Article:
• Their goal is to drive traffic to their websites for reasons that often turn out to be malicious.

So if you thought your site would not be of interest to hackers, then you may have changed your mind after reading the above.

If you want to discuss how to improve your websites security contact Showcase now.

 

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Hackers & hacking

WordPress security – How attackers gain access

A survey conducted by Wordfence asked the question:

If you know how your site was compromised please describe how the attackers gained access.

Over 60% of site owners did not know. For the site owners that did work out how access was gained this is what the breakdown looks like:

The survey results above clearly show that Plugins are the biggest risk. However Plugins play a big part in making WordPress popular and there are over 40,000 plugins available. 

So here are some tips on how to secure your site to ensure your information remains safe:

Keep your WordPress site up to date WordPress is updated regularly, and updates address any vulnerabilities discovered. This makes older versions easier to attack so make sure you always click on new updates.

Keep plugins up to date and delete any you’re not using As above always click on any new updates, and delete any plugins that are no longer in use.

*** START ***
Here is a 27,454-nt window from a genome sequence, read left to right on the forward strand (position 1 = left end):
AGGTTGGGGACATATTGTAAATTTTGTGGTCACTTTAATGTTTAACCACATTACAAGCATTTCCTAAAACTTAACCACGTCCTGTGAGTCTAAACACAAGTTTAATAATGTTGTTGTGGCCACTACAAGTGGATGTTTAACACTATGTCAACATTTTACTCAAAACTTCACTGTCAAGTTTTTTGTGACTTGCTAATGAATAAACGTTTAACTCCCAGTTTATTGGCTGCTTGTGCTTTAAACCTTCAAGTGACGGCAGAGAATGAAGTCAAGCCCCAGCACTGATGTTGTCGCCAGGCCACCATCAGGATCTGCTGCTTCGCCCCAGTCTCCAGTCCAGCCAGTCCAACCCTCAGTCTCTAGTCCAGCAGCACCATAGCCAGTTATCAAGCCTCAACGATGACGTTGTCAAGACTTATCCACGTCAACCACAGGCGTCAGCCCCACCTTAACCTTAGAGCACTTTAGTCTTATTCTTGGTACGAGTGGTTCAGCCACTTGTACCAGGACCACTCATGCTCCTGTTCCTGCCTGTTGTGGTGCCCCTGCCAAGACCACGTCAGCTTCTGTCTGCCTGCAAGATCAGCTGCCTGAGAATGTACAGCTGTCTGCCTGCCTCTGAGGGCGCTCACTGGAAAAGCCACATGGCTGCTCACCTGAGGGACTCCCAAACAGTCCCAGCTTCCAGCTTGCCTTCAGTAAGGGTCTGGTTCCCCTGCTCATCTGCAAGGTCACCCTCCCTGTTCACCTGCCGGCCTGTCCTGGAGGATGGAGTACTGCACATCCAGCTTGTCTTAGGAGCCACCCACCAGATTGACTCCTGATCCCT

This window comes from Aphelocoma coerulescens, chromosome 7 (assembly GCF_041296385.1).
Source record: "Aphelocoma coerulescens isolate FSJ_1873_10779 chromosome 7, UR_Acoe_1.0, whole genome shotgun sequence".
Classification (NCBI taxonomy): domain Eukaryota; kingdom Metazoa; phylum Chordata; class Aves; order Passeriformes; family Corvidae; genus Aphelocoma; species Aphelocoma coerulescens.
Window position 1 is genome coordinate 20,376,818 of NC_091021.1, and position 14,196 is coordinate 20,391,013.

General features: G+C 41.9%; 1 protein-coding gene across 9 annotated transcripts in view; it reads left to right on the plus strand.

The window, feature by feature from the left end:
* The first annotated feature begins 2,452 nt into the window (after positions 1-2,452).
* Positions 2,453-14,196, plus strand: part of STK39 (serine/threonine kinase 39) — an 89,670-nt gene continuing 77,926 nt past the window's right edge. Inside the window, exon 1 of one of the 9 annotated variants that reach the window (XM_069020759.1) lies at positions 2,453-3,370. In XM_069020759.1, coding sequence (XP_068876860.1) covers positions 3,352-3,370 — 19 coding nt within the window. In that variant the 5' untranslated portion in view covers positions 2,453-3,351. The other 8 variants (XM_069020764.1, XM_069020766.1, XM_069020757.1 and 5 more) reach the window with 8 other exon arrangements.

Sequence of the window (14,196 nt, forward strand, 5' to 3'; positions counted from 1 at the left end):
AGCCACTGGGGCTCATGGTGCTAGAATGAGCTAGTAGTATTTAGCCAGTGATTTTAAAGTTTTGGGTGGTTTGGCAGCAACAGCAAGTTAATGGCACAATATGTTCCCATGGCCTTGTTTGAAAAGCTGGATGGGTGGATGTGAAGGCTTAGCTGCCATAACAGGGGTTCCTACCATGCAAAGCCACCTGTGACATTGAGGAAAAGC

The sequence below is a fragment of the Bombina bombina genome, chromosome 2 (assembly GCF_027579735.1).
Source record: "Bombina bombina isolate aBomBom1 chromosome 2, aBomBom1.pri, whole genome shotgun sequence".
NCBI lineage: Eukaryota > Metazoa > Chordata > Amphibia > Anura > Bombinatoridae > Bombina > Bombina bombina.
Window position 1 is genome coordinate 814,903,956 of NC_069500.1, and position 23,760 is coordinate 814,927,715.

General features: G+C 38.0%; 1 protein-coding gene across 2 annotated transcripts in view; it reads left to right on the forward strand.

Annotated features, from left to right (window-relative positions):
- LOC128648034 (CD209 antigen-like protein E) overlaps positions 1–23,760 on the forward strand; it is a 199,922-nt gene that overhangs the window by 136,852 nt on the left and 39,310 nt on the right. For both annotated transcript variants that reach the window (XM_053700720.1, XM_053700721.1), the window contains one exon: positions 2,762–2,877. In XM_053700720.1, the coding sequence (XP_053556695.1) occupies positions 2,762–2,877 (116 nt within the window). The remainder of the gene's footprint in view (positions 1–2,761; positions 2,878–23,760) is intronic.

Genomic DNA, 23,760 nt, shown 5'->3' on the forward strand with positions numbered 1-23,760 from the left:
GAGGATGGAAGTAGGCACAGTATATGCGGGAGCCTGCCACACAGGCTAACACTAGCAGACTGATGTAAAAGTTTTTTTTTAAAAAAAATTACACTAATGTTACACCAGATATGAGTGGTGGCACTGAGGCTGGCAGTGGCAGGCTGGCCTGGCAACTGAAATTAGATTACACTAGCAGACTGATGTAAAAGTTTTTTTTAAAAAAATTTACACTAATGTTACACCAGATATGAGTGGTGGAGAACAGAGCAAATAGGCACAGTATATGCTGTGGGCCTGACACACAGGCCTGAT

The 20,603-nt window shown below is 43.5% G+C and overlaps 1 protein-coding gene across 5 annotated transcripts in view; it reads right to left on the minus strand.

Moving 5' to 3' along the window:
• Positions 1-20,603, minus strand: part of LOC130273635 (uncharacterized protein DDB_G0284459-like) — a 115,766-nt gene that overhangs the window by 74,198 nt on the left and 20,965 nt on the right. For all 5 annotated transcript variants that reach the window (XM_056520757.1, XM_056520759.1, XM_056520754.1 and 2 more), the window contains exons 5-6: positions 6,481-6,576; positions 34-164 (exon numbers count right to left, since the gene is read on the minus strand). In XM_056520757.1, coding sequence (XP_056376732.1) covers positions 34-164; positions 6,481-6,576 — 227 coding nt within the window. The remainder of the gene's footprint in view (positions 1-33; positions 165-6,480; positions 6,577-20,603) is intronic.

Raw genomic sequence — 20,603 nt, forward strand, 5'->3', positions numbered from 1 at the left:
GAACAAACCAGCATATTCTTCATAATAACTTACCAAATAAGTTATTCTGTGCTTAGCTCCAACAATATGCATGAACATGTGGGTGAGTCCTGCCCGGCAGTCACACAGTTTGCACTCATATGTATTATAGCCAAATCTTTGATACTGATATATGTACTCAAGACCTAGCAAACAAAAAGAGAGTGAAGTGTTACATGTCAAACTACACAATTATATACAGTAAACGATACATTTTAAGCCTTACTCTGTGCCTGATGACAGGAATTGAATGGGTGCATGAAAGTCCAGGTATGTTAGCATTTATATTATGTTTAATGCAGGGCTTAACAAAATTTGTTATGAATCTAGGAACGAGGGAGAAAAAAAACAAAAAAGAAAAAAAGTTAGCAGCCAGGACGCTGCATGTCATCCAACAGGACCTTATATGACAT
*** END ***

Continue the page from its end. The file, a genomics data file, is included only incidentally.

Use strong usernames and passwords (and change your password regularly) Many potential vulnerabilities can be avoided with good security habits. A strong username and password (never use ‘admin’) are an important aspect of this, as is regularly updating your password.

Add two step authentication Logging in with a password is single-step authentication. It relies only on something you know. Two-step authentication, by definition, is a system where you use two of the three possible factors to prove your identity, instead of just one. This adds an extra layer of security to your log in.

Store passwords securely Do not store them in plaintext in a document online that may be compromised. You can use a product like LastPass which provides an encrypted ‘vault’ to store your passwords in. The benefits of LastPass are enormous, look out for a blog post specific to this coming soon.

Only download from reputable sites If you are going to download plugins somewhere other than the official WordPress repository, make sure the website is reputable

Limit the number of logins Lock out users after a defined number of log in attempts. This means an attempt to repeatedly hit your server with multiple username and password combinations will not work.

Backup your site regularly A sound back up strategy could include keeping a set of regularly timed snapshots of your entire WordPress installation in a trusted location.

Note that Showcase limit login attempts, never use ‘admin’ as a username and adhere to all the suggestions we outline in this post. Contact us if you want to know more about how Showcase Web Development can help improve your website security.